Warm up to the Valley: On Kashmir lockdown

The Centre must lift the lockdown and release political prisoners to restore normalcy

October 12, 2019 12:15 am | Updated 11:22 am IST

That the Jammu and Kashmir government has withdrawn an advisory it issued on August 2 forcing tourists to leave the Valley is to be welcomed, but it would be naive to expect any significant inflow of visitors immediately. Jammu and Kashmir was emptied of its tourists and the Amarnath pilgrims at the peak of the season on the pretext of terror threats but the real reason, it turned out, was the Centre’s move to rescind the special constitutional status of the State on August 5. Tourism, a key driver of the State’s economy, was severely hit by restrictions on movement and communication. With no word from authorities still on restoration of mobile telephony and the Internet, few tourists are likely to consider the Valley for a winter adventure. Due to lack of communication facilities and as a mark of protest businesses remain shut and life in the Valley remains far from normal. The partial relief announced now, meagre as it is, could mark a new beginning. The government has now initiated a process to release prisoners who were detained around the August 5 measures, in phases. These can only be the first steps in what will have to be a quick journey towards complete normalcy and peace in Jammu and Kashmir.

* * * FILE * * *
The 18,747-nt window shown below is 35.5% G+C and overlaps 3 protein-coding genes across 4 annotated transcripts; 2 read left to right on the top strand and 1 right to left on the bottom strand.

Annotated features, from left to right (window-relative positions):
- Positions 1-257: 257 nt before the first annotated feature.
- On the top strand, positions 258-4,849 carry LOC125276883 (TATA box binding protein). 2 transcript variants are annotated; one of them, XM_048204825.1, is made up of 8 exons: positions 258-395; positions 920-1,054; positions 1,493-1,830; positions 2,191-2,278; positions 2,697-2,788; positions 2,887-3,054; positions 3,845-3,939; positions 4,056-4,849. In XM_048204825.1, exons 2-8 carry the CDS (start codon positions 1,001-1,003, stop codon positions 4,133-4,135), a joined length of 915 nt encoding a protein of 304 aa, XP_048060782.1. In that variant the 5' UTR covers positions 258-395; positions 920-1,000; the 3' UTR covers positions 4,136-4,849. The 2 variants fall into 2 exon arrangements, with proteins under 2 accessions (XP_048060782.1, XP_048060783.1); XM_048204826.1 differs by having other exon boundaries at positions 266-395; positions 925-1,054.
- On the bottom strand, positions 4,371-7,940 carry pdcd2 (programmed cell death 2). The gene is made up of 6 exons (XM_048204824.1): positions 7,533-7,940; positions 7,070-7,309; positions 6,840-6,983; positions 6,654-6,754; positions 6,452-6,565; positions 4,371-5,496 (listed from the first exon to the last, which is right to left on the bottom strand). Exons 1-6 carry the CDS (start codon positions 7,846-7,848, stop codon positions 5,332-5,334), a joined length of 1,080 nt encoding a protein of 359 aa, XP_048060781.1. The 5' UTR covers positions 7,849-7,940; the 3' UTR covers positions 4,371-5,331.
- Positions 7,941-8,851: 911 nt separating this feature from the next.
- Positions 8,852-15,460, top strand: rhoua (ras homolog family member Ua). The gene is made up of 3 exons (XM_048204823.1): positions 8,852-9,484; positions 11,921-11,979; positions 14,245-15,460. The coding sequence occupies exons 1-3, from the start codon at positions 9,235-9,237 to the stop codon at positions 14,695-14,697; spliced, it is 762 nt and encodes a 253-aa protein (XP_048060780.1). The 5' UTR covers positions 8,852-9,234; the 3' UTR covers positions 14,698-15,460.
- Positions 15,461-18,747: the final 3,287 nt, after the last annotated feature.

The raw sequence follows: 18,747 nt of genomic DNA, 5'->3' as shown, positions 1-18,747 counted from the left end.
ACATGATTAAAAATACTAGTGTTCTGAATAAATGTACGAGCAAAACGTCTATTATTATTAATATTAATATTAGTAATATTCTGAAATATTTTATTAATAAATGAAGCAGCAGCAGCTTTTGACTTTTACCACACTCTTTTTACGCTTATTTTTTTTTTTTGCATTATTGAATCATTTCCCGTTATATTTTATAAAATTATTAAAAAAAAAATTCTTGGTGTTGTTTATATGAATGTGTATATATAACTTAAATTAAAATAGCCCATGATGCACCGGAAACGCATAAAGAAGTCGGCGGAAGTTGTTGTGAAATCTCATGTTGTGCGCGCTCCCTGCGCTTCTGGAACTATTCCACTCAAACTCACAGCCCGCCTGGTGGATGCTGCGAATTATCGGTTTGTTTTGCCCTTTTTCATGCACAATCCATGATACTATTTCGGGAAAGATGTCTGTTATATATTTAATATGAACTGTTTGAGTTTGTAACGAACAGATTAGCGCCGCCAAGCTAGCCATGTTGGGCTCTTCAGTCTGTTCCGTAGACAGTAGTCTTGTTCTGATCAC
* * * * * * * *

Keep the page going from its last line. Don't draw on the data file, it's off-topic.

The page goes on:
By politically eliminating the middle space between separatists and hyper-nationalists, the Centre has made electoral politics difficult in Jammu and Kashmir for mainstream representative regional parties. The notion that there is vast, unexpressed support for the watering down of Article 370 is misplaced as most independent reporting from the ground has borne out over the last two months. The failure to involve the stakeholders in the Valley in any search for a political solution in Kashmir is disconcerting. While the only concern for the government appears to be preventing street violence, the BJP is raising Kashmir as a key campaign issue in poll-bound Maharashtra and Haryana. The government’s plans to raise a new class of local leaders through Block Development Council elections in Jammu and Kashmir on October 24 is very impressive, at least in theory. Assuming that it turns out as is being hoped and projected, disparate local leaders are no substitute for organised political parties. With pro-India politicians detained and discredited, the room for negotiations which was never expansive in the Valley has shrunk further since August 5. Some seriously proactive measures by the Centre are required to restore normalcy and win popular support for the changes in Kashmir. Perhaps, returning Jammu and Kashmir its status as a State could be one such measure.

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